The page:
I answered an e-mail this evening about resin bonded bridges to replace maxillary lateral incisors. The patient is a 15 year old with congenitally missing laterals and the question is what to do in the interim to hold space, correct the esthetics, and create a situation where the patient can be comfortable and confident until she is older and can consider implant placement. Resin bonded bridges can be a great restorative option for young people as an medium term solution. The original design of resin bonded bridges required the preparation of the lingual of the abutment teeth and the framework was made from cast metal. The challenge of this classic design is that you can often see the shadowing behind the retainer tooth from the metal and at the connectors. Another more modern alternative I hear discussed is Zirconia. This approach has two major issues, one of which is the connector size, and it very rarely looks good or works with laterals. Both metal and zirconia have to be cemented as they can not be truly “bonded” for retention, which means you need some sort of prep and need to have light to no occlusion on the bridge. Even with this when you look at the research the classic de-bond of these bridges is between the restoration and the resin cement, not a failure of the bond to enamel.
Lithium Disilicate (e.max) is probably my first line of defense for these kind of bridges now. They can have normal size connectors and can be bonded with light cure resin cements and get bond strengths of 25-40Mpa. The amount of lingual tooth preparation is dependent on the occlusal clearance and can be as minimal as simply creating margins for the lab to fabricate to. In addition to looking at the bond failures over the years we have made the correlation between the number of abutments and the failure of these bridges. This research supports debonding of the retainers due to stress from flex and torque. In recent years it has become more popular to engineer these bridges as a cantilever so that you will reduce these stresses and minimize the number of failures due to the retainers detaching. So use the canines alone or the centrals alone as the abutments. Which teeth to select as the abutments is based on mapping the functional occlusion.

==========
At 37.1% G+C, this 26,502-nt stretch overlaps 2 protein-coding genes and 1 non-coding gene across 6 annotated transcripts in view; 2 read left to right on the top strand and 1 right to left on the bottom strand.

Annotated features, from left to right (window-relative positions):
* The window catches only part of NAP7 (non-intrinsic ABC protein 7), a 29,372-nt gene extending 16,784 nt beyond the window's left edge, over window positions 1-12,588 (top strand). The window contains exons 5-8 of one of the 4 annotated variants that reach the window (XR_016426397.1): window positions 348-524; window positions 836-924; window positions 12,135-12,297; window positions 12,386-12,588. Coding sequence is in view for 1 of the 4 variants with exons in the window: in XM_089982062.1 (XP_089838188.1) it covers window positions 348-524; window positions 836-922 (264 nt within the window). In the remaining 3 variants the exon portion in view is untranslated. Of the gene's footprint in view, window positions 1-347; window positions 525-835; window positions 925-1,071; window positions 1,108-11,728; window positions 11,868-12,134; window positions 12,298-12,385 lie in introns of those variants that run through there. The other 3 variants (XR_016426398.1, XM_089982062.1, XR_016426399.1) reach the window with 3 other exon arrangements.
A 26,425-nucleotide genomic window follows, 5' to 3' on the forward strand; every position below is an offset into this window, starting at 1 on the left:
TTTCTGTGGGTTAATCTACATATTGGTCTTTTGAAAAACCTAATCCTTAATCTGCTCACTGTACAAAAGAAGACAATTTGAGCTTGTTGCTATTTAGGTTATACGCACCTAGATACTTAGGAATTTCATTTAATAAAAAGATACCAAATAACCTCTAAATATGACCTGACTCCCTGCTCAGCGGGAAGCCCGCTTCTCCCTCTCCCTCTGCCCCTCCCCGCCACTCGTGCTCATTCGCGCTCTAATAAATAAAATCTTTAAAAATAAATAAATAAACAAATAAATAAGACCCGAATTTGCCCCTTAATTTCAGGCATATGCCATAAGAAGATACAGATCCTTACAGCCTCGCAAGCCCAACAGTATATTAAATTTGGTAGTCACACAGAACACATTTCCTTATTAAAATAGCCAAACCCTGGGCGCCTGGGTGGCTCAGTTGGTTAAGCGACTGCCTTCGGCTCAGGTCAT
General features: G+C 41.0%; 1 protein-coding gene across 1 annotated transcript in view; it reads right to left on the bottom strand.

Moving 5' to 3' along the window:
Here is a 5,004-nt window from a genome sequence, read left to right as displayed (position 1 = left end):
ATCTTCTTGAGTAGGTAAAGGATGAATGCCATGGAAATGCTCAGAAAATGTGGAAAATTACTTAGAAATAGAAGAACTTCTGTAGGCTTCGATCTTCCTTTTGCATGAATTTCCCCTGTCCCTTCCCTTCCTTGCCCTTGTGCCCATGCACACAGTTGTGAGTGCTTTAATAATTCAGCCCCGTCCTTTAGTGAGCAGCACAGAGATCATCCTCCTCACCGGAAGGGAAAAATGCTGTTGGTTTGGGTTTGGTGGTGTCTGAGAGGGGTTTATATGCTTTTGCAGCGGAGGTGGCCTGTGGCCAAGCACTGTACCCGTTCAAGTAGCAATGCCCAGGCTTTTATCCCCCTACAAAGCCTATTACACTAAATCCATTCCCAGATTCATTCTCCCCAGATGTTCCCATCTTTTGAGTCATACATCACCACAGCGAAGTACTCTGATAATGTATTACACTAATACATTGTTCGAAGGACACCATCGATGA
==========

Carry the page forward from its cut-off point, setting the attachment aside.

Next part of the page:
The functional risk of the case is an important factor to consider. These prostheses are very successful in patients who present without evidence of wear, joint or muscle issues that relate to occlusal concerns. I do them in this exact situation, and simply present it to the patient and parents as a long term provisional that we will bond a number of times between seat and when we replace it. I make my patients an essex retainer over the final bridge as an emergency solution. If the bridge debonds they can seat the pontic in the essex and wear it until we can get them in and bond it back in place. I make sure they take the essex even on vacation.
Marty Jablow says
2 mini implants with a crown as a long term provisional. Then when the patient is old enough trough out the mini implant and place a regular size implant and prosthesis.
Lee Ann Brady says
This sounds like a great idea, and I will definitely consider it the next time I have this situation. I can’t wait to discuss the possibility with me surgeon and see what he thinks. I love having additional ways to get a great end result so the patient can chose what fits best for them.